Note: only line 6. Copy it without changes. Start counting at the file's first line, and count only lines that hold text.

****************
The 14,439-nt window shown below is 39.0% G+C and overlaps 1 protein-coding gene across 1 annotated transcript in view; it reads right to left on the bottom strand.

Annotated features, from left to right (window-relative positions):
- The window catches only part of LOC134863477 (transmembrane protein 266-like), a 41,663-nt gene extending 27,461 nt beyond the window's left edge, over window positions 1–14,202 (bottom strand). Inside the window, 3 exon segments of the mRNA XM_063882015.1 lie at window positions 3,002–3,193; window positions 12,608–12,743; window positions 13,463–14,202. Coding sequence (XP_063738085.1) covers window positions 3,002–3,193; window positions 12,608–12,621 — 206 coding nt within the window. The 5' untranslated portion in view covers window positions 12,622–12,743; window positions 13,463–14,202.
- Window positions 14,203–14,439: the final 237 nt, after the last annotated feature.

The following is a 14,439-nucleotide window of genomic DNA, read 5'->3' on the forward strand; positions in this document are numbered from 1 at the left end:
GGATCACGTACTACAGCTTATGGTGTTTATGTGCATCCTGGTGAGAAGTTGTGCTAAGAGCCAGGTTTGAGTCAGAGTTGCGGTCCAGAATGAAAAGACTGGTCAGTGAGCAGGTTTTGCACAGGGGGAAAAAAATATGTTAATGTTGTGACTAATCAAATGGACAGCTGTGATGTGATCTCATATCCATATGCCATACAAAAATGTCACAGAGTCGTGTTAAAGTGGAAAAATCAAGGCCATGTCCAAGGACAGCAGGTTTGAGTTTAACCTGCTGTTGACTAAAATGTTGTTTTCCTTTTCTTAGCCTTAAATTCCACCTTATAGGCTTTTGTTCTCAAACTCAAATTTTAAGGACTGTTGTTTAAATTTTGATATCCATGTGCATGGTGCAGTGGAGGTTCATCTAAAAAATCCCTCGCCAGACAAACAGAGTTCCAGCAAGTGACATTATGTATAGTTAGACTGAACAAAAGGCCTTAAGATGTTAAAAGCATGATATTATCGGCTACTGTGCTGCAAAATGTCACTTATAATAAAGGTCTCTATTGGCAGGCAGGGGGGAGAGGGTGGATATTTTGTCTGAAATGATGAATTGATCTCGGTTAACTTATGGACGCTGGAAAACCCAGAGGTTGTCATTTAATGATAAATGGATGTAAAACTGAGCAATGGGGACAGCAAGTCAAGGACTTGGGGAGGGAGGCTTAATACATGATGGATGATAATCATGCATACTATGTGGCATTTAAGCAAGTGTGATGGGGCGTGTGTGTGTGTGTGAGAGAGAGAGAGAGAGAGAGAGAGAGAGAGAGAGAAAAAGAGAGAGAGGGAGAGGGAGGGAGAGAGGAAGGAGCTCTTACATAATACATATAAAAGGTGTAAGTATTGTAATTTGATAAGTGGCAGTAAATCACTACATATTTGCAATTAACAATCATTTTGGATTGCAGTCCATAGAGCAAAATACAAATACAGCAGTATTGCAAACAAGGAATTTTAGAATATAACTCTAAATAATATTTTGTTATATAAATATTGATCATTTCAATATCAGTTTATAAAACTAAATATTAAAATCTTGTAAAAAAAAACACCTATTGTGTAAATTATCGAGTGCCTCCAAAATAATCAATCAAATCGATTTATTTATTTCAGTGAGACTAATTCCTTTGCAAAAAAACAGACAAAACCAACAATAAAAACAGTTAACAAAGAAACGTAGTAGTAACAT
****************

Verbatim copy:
GGATCACGTACTACAGCTTATGGTGTTTATGTGCATCCTGGTGAGAAGTTGTGCTAAGAGCCAGGTTTGAGTCAGAGTTGCGGTCCAGAATGAAAAGACTGGTCAGTGAGCAGGTTTTGCACAGGGGGAAAAAAATATGTTAATGTTGTGACTAATCAAATGGACAGCTGTGATGTGATCTCATATCCATATGCCATACAAAAATGTCACAGAGTCGTGTTAAAGTGGAAAAATCAAGGCCATGTCCAAGGACAGCAGGTTTGAGTTTAACCTGCTGTTGACTAAAATGTTGTTTTCCTTTTCTTAGCCTTAAATTCCACCTTATAGGCTTTTGTTCTCAAACTCAAATTTTAAGGACTGTTGTTTAAATTTTGATATCCATGTGCATGGTGCAGTGGAGGTTCATCTAAAAAATCCCTCGCCAGACAAACAGAGTTCCAGCAAGTGACATTATGTATAGTTAGACTGAACAAAAGGCCTTAAGATGTTAAAAGCATGATATTATCGGCTACTGTGCTGCAAAATGTCACTTATAATAAAGGTCTCTATTGGCAGGCAGGGGGGAGAGGGTGGATATTTTGTCTGAAATGATGAATTGATCTCGGTTAACTTATGGACGCTGGAAAACCCAGAGGTTGTCATTTAATGATAAATGGATGTAAAACTGAGCAATGGGGACAGCAAGTCAAGGACTTGGGGAGGGAGGCTTAATACATGATGGATGATAATCATGCATACTATGTGGCATTTAAGCAAGTGTGATGGGGCGTGTGTGTGTGTGTGAGAGAGAGAGAGAGAGAGAGAGAGAGAGAGAGAGAAAAAGAGAGAGAGGGAGAGGGAGGGAGAGAGGAAGGAGCTCTTACATAATACATATAAAAGGTGTAAGTATTGTAATTTGATAAGTGGCAGTAAATCACTACATATTTGCAATTAACAATCATTTTGGATTGCAGTCCATAGAGCAAAATACAAATACAGCAGTATTGCAAACAAGGAATTTTAGAATATAACTCTAAATAATATTTTGTTATATAAATATTGATCATTTCAATATCAGTTTATAAAACTAAATATTAAAATCTTGTAAAAAAAAACACCTATTGTGTAAATTATCGAGTGCCTCCAAAATAATCAATCAAATCGATTTATTTATTTCAGTGAGACTAATTCCTTTGCAAAAAAACAGACAAAACCAACAATAAAAACAGTTAACAAAGAAACGTAGTAGTAACAT